Largo Winch – jungle thriller time
“No family, no connections, anti-establishment, womanizer, wanderer, iconoclast and fighter, he inherits at age 26 the W group, which is worth $10 billion. Largo Winch”
That back cover blurb is really all you need to know when reading Largo Winch. Well, that and the fact that you’re unlikely to find a more enjoyable action adventure anywhere in comics right now.
Volume 4 sees the jeans wearing billionaire taking some much need R&R on the ski slopes whilst his best friend, Simon Ovronnaz heads for Myanmar (formerly Burma) for a little R&R of his own. Except the powers that be have a plan to use Ovronnaz and his relationship with Winch to sort out a few of their domestic problems. Ovronnaz is setup on a murder charge, condemned to death and transferred to the infamous Fort Makiling, an impregnable fortress of a prison deep inside Myanmar.
(Fort Makiling – rather inaccessible. Looks like Simon Ovronnaz may be in a little trouble ….. unless he happens to know a billionaire adventurer who just wont give up no matter what the odds against him are.)
On hearing about his friend’s plight Winch tries the diplomatic approach but soon discovers that it’s not just Myanmar he’s fighting against but the US Government, the C.I.A. and insiders at his own company. Unable to get his best friend out by legitimate means Largo heads to Myanmar and quickly into more trouble than even he can handle.
The Hour Of The Tiger adheres to the formula for the previous Largo Winch tales; albeit with less of the complicated business dealings I’d enjoyed so much in previous volumes. But in their place we get more on Largo’s past and his previous dealings with the rebel group in Myanmar; The Golden Tigers. And it’s Largo’s past that saves the day here as he uses it to make a veritable deal with the devil to mount his rescue mission on Fort Makiling – a debt that will no doubt be called in at some point in the future. But although the settings for Winch have changed, the ideas and the action stay the same. This would be a problem if Van Hamme and Franq weren’t absolute masters of putting Winch through the wringer time and time again.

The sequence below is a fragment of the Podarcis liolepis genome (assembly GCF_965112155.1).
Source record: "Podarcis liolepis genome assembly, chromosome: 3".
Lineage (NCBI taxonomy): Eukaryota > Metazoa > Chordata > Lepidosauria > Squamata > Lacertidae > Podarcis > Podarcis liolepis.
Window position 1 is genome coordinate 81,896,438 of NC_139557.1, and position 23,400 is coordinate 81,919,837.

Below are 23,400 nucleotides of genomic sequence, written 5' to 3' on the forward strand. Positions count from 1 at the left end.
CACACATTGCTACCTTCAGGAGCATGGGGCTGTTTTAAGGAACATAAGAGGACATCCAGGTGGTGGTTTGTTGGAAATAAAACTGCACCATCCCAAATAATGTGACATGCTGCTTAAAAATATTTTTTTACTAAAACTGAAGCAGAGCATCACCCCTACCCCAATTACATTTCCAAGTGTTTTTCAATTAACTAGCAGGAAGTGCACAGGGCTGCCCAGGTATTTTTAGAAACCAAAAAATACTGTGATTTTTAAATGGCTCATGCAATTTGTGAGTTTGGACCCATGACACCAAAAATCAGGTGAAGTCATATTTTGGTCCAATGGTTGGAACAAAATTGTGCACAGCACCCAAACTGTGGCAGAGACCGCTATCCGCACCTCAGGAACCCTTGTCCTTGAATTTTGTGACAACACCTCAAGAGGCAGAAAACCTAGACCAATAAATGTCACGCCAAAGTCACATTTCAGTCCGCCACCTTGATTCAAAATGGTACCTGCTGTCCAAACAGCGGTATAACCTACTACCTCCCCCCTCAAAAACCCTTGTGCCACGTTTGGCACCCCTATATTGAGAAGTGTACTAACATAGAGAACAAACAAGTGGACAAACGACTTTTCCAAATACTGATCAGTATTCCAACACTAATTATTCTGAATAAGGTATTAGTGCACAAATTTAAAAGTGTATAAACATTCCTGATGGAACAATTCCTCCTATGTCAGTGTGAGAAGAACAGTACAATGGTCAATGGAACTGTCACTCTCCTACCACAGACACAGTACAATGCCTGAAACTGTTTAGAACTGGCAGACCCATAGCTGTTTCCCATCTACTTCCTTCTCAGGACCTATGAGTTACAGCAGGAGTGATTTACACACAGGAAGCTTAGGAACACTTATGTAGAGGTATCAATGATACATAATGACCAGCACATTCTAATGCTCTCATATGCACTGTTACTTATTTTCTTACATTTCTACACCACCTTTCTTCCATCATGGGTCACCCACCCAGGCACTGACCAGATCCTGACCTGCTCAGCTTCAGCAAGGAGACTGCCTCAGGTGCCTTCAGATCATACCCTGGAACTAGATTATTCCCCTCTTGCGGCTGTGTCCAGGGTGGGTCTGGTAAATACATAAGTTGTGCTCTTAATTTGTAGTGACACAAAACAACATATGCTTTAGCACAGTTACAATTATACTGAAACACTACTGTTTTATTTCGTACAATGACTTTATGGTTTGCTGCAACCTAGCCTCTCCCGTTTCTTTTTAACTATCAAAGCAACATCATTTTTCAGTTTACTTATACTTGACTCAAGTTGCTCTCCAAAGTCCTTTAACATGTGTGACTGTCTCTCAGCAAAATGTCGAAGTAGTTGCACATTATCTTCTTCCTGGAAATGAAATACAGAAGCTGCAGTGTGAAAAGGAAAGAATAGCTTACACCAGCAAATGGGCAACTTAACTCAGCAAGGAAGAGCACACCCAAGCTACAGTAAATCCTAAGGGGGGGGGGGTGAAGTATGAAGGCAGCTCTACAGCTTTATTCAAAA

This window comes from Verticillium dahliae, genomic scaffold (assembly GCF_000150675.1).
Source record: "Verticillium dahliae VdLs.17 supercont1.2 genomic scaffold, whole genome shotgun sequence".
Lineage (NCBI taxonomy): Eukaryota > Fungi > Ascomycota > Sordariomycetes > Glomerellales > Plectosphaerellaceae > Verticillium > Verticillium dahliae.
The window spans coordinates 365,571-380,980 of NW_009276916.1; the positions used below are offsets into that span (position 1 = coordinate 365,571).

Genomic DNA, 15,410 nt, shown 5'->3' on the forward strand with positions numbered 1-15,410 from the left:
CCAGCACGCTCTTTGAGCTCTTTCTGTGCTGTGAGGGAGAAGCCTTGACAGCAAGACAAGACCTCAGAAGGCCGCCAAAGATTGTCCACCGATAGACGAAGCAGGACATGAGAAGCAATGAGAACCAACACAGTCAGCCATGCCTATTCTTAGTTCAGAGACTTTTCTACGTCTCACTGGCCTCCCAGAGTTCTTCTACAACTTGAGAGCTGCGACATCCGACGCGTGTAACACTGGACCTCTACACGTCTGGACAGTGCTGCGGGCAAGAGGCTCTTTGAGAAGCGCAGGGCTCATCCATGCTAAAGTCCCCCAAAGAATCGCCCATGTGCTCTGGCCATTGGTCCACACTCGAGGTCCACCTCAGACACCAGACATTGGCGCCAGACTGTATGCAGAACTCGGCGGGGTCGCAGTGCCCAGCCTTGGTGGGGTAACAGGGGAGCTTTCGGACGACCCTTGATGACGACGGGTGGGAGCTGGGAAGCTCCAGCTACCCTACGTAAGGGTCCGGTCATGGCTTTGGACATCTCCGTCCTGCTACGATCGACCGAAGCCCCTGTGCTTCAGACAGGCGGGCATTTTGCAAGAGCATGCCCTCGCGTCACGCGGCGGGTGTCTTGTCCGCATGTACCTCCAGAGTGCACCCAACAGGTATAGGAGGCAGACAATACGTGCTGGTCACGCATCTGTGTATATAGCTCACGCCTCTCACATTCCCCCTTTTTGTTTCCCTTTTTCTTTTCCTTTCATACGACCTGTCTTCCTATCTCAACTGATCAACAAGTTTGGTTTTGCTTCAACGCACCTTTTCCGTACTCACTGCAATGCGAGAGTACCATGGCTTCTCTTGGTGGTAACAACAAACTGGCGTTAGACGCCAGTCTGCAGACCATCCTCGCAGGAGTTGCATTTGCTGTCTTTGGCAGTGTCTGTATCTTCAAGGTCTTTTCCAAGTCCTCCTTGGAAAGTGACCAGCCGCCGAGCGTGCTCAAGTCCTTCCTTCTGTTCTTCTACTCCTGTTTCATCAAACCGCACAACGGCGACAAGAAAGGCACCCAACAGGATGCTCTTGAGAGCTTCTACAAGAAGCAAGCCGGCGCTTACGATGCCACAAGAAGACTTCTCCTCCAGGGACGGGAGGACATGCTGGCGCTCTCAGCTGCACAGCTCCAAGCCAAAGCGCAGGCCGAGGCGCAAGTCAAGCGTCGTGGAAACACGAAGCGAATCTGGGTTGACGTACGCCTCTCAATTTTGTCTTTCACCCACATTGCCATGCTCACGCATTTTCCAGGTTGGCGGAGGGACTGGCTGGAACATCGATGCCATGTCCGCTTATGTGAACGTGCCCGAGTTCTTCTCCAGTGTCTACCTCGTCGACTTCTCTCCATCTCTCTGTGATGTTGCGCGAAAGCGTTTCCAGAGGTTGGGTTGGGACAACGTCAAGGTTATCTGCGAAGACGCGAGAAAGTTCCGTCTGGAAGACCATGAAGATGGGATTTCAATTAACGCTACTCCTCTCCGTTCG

I’ve read three of the volumes so far and it just doesn’t get tired, you’re propelled through a Largo Winch adventure by the sheer manic entertainment of the thing. Franq’s artwork just sparkles here, more so than in earlier volumes – maybe it’s the different locations, maybe it’s just him getting even better – but page after page of stunning art all flooded with sumptuous colours – blues, yellows and gorgeous greens – all capturing the Thai/Burmese surroundings.
(Franq’s artwork here in Largo Winch Volume 4 is made even better by the beautiful colouring job – making the very best of the lush colours of the book’s setting.)
Largo Winch is definitely my favourite of the Cinebook. It’s the glorious predictability of the stories that I really enjoy. A bit like every great action-adventure hero, we know what’s going to happen, we know that Winch is going to be imperilled, will get the girl, will beat the baddies and will prevail. But that’s never the point – it’s about the journey and how much fun we have along the way. And just like the other Largo Winch Volumes this one doesn’t let us down at all.